Parks, leisure and the arts Historical buildings and landmarks

Heaton Hall and The Orangery

The Grade I-listed Heaton Hall designed by architect James Wyatt in 1772 for Sir Thomas Egerton.

The hall was built in phases. The central block, and the west wing were finished by 1778. The east wing was completed in 1789.

The entrance into the house is on the north side, but the main façade is on the south side. This is of a traditional Palladian design. It has a central block with a semi-circular bow topped by a dome, flanked by colonnaded wings ending in octagonal pavilions containing the kitchen and library. The main entertaining rooms are ranged in line along the ground floor behind this façade.

The ground floor rooms on the north east front have been converted to a space for exhibitions.

At the front of the Hall is the 'ha-ha'. This is a wall that drops down from the lawn. It gives a clear view across the park but kept the animals off the lawn.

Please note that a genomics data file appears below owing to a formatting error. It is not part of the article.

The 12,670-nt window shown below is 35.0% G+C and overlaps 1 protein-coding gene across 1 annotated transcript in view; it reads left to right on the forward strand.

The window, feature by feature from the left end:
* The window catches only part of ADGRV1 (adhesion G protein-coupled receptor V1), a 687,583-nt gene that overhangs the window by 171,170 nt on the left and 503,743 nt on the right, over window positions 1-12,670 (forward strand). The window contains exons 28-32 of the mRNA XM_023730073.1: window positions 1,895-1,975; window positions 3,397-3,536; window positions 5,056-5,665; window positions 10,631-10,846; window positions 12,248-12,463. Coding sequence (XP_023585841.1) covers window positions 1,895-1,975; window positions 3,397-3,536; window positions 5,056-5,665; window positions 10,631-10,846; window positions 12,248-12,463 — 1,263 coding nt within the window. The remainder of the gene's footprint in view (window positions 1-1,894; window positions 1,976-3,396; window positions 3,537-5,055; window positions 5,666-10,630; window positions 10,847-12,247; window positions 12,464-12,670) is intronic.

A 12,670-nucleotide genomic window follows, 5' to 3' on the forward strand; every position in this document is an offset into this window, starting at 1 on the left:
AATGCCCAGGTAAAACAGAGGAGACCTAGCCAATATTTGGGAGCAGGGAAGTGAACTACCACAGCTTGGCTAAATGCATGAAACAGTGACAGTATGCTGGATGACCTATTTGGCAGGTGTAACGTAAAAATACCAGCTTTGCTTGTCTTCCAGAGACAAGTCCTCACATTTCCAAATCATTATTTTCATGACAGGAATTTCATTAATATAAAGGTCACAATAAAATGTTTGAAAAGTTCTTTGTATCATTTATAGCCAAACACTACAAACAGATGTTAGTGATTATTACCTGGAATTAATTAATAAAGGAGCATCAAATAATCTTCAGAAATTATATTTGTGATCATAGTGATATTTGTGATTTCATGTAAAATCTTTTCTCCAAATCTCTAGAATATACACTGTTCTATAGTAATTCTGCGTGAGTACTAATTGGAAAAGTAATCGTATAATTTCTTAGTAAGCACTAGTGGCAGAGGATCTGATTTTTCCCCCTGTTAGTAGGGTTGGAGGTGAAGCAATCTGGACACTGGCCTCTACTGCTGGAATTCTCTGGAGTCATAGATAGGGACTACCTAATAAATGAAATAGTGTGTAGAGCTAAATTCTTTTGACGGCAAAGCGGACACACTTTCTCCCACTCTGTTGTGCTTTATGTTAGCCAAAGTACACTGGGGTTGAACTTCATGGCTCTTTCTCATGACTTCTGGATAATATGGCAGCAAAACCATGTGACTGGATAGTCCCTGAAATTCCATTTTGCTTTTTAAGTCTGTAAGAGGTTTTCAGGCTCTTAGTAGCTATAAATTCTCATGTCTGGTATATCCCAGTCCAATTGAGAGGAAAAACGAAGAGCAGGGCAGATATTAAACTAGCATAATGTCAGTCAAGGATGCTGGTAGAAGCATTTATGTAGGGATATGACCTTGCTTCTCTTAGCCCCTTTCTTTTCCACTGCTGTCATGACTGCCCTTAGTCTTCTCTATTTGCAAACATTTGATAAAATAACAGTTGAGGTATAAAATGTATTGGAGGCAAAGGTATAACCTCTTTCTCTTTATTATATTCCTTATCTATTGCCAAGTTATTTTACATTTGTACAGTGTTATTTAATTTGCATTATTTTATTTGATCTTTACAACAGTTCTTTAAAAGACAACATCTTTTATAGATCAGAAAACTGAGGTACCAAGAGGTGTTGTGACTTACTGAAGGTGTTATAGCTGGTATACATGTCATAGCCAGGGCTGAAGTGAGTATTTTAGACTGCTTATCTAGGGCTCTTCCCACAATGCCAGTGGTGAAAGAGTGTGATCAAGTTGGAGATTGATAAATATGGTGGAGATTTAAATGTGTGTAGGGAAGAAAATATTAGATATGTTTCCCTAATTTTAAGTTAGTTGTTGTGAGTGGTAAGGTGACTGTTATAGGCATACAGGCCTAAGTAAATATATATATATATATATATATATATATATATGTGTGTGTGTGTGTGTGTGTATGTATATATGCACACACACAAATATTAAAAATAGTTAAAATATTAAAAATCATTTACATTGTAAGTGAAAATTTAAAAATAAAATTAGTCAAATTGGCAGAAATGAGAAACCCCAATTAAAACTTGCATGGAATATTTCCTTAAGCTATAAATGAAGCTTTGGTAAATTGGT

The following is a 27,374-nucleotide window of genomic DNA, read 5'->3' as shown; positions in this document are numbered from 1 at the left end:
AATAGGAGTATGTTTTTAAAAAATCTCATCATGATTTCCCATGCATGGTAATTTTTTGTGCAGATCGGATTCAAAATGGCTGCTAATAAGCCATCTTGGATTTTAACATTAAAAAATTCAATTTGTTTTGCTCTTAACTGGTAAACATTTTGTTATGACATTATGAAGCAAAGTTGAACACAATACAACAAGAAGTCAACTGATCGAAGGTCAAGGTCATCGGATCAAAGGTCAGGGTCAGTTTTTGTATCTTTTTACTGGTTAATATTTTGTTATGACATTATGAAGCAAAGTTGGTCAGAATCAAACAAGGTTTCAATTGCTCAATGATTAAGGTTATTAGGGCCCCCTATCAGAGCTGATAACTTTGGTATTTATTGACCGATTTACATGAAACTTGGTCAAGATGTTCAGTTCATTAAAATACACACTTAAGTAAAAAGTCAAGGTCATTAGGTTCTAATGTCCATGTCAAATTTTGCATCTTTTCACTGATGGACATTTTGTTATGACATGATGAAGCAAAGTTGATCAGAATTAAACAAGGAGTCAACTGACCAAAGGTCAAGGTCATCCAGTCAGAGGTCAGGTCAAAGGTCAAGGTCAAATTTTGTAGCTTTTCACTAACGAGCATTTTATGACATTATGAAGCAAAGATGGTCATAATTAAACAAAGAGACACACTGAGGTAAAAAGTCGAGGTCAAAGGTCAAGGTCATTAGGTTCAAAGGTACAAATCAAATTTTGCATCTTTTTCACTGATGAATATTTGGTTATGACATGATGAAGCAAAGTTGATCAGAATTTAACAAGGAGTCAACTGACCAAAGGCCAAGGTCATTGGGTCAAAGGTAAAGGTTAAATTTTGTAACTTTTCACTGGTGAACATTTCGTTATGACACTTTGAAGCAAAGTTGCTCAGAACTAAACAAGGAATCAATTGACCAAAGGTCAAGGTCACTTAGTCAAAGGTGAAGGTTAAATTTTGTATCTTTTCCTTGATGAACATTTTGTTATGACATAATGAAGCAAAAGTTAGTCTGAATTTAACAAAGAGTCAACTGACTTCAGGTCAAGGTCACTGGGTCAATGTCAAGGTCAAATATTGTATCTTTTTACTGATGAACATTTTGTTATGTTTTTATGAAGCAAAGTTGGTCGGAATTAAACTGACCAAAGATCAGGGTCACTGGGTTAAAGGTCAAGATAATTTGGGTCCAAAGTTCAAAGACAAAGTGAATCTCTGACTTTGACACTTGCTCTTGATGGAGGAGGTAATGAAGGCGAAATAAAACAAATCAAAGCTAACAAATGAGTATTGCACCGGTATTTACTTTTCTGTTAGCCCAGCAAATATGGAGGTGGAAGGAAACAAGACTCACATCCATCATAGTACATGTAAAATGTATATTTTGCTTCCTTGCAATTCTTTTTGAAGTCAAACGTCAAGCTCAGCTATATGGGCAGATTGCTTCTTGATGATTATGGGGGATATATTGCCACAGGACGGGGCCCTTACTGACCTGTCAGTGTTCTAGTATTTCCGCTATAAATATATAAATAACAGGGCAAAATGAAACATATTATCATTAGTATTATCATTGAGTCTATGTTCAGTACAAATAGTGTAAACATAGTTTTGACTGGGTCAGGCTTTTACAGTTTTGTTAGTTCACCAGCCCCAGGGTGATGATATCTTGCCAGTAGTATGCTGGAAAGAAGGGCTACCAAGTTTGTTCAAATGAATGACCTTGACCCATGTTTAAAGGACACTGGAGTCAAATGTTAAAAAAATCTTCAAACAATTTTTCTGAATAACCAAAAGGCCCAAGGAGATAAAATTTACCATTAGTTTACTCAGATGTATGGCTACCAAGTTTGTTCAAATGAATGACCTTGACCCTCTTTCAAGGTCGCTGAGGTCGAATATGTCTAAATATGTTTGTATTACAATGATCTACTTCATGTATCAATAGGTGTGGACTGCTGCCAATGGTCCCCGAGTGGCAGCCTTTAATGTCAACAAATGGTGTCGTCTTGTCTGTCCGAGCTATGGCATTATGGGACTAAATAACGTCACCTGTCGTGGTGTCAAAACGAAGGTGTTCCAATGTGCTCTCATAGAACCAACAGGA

From Easter, through to the Heritage Open Weekend in September, the Hall is accessible to the public for tours. Visit our events calendar for dates.

Find out more through the Friends of Heaton Hall group

The Orangery

The Orangery was added to the house around 1823. It was designed with a domed, glazed roof, with by a garden at the front with two large copies of the Borghese Vase.

The roof was removed after the park was bought in 1902.

The Orangery overlooks landscaped gardens and is lit entirely by natural light.

The Orangery is currently not open to the public. 

Find out more information about the history of the park

Heaton Park map

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